It wasn’t just Iran, though, as stocks all over the world were on the rise last year. Of the 70 markets in the world, 61 of them ended the year posting gains.
TSE’s benchmark index, TEDPIX, ended 2017 at 95,561.5, recording a 20.22% growth for the year. This makes TSE the world’s 22nd fastest growing equity market for the year, according to Donya-e-Eqtesad.
Argentina’s Merval stock index had the world’s highest growth with more than 77%, followed by Vietnam’s benchmark VN index with 55%, Turkey’s Borsa Istanbul with 47% and Nigeria’s NGSEINDEX with 46%.
TSE witnessed the trading of 231.79 billion securities valued at 509.38 trillion rials ($12.12 billion) last year.
TEDPIX followed a seesaw pattern in H1, as it kept mostly in the 76,000-78,000 range until its sudden rise above 80,000 in late May. Stocks sank again to the 78,000 level next month, only to resume growth in July and continue an accelerating upward trend by December.
The rocketing growth started losing momentum as it began dropping from an all-time high of 95,358.4 on December 26. The index lost 2,796 points in the next three days. It only resumed growth on the first day of 2018.
Base metals and refineries were the year's top industries, as they grew by 75% and 62% to end the year at 57,435.9 and 345,841 respectively. Both industries’ indices were on a relatively undisturbed path of growth, with oil products experiencing more hiccups along the way.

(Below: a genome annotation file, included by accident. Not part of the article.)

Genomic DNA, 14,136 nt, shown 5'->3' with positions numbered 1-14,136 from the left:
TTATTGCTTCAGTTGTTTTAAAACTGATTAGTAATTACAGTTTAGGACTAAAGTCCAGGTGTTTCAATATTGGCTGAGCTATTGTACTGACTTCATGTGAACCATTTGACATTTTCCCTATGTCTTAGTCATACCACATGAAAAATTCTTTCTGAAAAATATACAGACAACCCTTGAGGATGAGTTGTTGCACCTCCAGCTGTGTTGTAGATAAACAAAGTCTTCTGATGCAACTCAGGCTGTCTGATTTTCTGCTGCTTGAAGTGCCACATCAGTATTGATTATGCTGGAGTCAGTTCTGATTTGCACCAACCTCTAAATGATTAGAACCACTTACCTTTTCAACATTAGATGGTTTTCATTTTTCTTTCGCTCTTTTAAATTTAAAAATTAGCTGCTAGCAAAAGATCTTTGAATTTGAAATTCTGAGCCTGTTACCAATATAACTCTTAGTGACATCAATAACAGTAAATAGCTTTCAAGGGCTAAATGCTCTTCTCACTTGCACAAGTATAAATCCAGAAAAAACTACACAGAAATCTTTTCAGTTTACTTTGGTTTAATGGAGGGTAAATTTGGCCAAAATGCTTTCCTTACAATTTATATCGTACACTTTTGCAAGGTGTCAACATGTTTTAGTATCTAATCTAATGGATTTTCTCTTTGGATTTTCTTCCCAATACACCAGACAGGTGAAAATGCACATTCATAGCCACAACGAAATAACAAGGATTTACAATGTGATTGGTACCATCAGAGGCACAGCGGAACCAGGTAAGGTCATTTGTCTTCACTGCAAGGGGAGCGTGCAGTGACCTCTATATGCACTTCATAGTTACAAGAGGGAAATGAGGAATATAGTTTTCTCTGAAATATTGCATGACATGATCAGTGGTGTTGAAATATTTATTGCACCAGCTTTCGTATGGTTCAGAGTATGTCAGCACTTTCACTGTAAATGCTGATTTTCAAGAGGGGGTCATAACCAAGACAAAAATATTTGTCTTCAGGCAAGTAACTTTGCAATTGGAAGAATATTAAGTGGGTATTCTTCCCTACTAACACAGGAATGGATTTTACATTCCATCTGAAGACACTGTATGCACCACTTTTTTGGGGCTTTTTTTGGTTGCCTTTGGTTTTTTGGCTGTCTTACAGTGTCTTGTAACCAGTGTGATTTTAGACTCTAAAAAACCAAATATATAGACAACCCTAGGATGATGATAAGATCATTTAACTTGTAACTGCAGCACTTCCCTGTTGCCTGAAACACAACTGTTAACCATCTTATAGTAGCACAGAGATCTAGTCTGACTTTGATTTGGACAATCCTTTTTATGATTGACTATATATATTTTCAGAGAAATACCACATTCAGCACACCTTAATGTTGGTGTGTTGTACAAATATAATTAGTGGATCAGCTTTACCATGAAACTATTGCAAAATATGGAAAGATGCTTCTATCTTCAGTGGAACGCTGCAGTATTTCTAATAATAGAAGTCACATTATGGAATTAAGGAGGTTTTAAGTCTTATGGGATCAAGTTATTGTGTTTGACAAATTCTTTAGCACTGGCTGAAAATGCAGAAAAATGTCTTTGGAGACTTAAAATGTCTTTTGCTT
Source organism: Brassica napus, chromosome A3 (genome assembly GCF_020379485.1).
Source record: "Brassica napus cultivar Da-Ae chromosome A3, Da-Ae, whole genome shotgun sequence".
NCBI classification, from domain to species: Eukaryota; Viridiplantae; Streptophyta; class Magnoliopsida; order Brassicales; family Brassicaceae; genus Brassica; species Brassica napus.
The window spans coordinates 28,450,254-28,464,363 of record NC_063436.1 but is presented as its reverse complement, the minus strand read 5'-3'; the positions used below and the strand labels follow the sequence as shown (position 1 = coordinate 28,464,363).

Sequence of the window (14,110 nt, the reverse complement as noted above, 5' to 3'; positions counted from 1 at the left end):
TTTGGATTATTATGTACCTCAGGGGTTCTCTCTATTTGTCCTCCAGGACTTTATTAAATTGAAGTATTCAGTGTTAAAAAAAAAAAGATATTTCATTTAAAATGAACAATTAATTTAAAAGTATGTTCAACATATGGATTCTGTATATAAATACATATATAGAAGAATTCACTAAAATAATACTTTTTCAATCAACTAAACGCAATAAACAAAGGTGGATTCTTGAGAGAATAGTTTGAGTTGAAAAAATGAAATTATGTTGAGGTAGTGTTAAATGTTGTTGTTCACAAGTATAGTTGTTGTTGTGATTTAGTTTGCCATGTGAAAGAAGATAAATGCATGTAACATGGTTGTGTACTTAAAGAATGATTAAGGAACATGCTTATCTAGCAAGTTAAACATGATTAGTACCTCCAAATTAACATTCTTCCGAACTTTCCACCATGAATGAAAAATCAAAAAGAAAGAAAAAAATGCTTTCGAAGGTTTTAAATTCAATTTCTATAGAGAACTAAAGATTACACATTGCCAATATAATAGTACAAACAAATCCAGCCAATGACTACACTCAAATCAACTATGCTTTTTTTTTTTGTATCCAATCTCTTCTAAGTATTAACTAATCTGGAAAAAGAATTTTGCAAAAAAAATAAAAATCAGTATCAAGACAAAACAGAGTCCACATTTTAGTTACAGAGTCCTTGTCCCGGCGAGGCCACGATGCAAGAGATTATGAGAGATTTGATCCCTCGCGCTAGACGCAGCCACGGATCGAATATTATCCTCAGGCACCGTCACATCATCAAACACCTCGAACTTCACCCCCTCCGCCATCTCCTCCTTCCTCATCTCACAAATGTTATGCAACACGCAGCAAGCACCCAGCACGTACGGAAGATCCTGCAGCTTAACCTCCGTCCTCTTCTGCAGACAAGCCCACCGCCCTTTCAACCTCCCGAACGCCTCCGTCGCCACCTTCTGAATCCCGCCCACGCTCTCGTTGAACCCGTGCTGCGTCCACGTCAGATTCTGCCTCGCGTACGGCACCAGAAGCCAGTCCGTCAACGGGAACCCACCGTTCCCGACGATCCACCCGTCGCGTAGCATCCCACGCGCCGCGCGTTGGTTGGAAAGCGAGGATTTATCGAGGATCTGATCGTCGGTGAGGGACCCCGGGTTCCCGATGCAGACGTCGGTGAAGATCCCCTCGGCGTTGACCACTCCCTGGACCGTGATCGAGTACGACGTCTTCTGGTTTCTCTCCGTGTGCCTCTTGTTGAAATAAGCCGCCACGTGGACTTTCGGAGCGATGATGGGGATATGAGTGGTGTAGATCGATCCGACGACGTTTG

What buoyed most markets in 2017 was arguably the global rising commodity prices. Central banks, for their part, ensured easy liquidity through the year. While the oil market got bigger with non-OPEC countries led by Russia joining in, China’s crusade against polluting industries sent the prices of several commodities to multi-year highs, Bloomberg reported.
"The key driver for the oil market this year was production cuts introduced, complied with and extended by OPEC and Russia," said Ric Spooner, a Sydney-based analyst at CMC Markets.
2017 was also the worst year for the US dollar in more than a decade, with the falling currency helping all commodities appreciate.
This is while the Iranian rial kept weakening against the greenback, a total of 9% during the year, to boost the fortunes of base metal producers and petrochemical plants.
The past year saw several commodities hit multi-year highs after bottoming out to a five-year downturn the year before.
Zinc scaled the highest level in a decade due to supply constraints. Lead followed with a six-year high, aluminum had the best year in five, copper hit a three-year record and nickel also hit a two-year high.
Source: Financial Tribune